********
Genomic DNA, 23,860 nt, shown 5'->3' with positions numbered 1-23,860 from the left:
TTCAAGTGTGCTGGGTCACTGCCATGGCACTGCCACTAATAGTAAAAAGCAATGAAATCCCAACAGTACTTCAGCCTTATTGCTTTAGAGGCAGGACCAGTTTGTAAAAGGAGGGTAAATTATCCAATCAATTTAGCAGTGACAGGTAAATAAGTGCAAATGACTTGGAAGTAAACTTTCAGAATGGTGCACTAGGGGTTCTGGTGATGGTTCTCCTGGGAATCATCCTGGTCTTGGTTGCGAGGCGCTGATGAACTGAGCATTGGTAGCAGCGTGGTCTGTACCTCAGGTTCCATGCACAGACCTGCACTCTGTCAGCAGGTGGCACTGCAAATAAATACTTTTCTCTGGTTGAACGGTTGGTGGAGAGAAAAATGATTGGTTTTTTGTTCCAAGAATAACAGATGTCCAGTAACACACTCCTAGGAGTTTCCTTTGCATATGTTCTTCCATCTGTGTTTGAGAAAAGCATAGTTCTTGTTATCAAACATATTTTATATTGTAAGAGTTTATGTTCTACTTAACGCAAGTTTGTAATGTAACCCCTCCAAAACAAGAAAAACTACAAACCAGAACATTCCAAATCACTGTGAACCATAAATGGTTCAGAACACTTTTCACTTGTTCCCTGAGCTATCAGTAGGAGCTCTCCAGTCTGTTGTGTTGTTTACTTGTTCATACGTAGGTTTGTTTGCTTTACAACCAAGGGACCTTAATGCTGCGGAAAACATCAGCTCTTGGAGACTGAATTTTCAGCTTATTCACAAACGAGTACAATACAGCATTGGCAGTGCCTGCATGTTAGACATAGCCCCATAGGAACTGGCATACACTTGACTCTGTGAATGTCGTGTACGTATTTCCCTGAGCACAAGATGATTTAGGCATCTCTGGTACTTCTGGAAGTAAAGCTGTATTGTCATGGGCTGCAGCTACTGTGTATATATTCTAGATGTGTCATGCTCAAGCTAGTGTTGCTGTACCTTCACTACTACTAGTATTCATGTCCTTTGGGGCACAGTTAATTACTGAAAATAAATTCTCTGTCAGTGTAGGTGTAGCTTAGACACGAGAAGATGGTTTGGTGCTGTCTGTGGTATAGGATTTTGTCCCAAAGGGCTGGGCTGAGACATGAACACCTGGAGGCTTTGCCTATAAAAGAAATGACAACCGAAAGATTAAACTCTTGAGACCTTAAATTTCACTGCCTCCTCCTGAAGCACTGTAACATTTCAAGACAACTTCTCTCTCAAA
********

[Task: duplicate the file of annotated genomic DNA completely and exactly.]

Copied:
Genomic DNA, 23,860 nt, shown 5'->3' with positions numbered 1-23,860 from the left:
TTCAAGTGTGCTGGGTCACTGCCATGGCACTGCCACTAATAGTAAAAAGCAATGAAATCCCAACAGTACTTCAGCCTTATTGCTTTAGAGGCAGGACCAGTTTGTAAAAGGAGGGTAAATTATCCAATCAATTTAGCAGTGACAGGTAAATAAGTGCAAATGACTTGGAAGTAAACTTTCAGAATGGTGCACTAGGGGTTCTGGTGATGGTTCTCCTGGGAATCATCCTGGTCTTGGTTGCGAGGCGCTGATGAACTGAGCATTGGTAGCAGCGTGGTCTGTACCTCAGGTTCCATGCACAGACCTGCACTCTGTCAGCAGGTGGCACTGCAAATAAATACTTTTCTCTGGTTGAACGGTTGGTGGAGAGAAAAATGATTGGTTTTTTGTTCCAAGAATAACAGATGTCCAGTAACACACTCCTAGGAGTTTCCTTTGCATATGTTCTTCCATCTGTGTTTGAGAAAAGCATAGTTCTTGTTATCAAACATATTTTATATTGTAAGAGTTTATGTTCTACTTAACGCAAGTTTGTAATGTAACCCCTCCAAAACAAGAAAAACTACAAACCAGAACATTCCAAATCACTGTGAACCATAAATGGTTCAGAACACTTTTCACTTGTTCCCTGAGCTATCAGTAGGAGCTCTCCAGTCTGTTGTGTTGTTTACTTGTTCATACGTAGGTTTGTTTGCTTTACAACCAAGGGACCTTAATGCTGCGGAAAACATCAGCTCTTGGAGACTGAATTTTCAGCTTATTCACAAACGAGTACAATACAGCATTGGCAGTGCCTGCATGTTAGACATAGCCCCATAGGAACTGGCATACACTTGACTCTGTGAATGTCGTGTACGTATTTCCCTGAGCACAAGATGATTTAGGCATCTCTGGTACTTCTGGAAGTAAAGCTGTATTGTCATGGGCTGCAGCTACTGTGTATATATTCTAGATGTGTCATGCTCAAGCTAGTGTTGCTGTACCTTCACTACTACTAGTATTCATGTCCTTTGGGGCACAGTTAATTACTGAAAATAAATTCTCTGTCAGTGTAGGTGTAGCTTAGACACGAGAAGATGGTTTGGTGCTGTCTGTGGTATAGGATTTTGTCCCAAAGGGCTGGGCTGAGACATGAACACCTGGAGGCTTTGCCTATAAAAGAAATGACAACCGAAAGATTAAACTCTTGAGACCTTAAATTTCACTGCCTCCTCCTGAAGCACTGTAACATTTCAAGACAACTTCTCTCTCAAA